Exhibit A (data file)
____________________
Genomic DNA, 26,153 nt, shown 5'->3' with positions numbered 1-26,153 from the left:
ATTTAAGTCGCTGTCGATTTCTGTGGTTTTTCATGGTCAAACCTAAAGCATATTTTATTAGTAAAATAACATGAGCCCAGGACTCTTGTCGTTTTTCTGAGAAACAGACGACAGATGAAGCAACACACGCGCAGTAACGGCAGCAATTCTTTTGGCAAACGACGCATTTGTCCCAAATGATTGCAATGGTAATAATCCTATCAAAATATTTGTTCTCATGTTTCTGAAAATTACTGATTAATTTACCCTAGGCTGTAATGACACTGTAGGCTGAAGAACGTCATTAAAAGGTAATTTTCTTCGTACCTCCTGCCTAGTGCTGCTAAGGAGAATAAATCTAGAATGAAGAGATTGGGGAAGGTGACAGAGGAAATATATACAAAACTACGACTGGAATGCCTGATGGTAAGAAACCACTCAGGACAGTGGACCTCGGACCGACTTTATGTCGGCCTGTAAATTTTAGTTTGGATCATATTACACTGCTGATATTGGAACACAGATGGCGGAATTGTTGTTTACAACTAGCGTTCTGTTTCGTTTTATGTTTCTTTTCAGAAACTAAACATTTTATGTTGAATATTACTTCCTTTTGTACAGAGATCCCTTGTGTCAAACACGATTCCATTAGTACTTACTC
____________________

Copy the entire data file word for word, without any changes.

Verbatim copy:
Genomic DNA, 26,153 nt, shown 5'->3' with positions numbered 1-26,153 from the left:
ATTTAAGTCGCTGTCGATTTCTGTGGTTTTTCATGGTCAAACCTAAAGCATATTTTATTAGTAAAATAACATGAGCCCAGGACTCTTGTCGTTTTTCTGAGAAACAGACGACAGATGAAGCAACACACGCGCAGTAACGGCAGCAATTCTTTTGGCAAACGACGCATTTGTCCCAAATGATTGCAATGGTAATAATCCTATCAAAATATTTGTTCTCATGTTTCTGAAAATTACTGATTAATTTACCCTAGGCTGTAATGACACTGTAGGCTGAAGAACGTCATTAAAAGGTAATTTTCTTCGTACCTCCTGCCTAGTGCTGCTAAGGAGAATAAATCTAGAATGAAGAGATTGGGGAAGGTGACAGAGGAAATATATACAAAACTACGACTGGAATGCCTGATGGTAAGAAACCACTCAGGACAGTGGACCTCGGACCGACTTTATGTCGGCCTGTAAATTTTAGTTTGGATCATATTACACTGCTGATATTGGAACACAGATGGCGGAATTGTTGTTTACAACTAGCGTTCTGTTTCGTTTTATGTTTCTTTTCAGAAACTAAACATTTTATGTTGAATATTACTTCCTTTTGTACAGAGATCCCTTGTGTCAAACACGATTCCATTAGTACTTACTC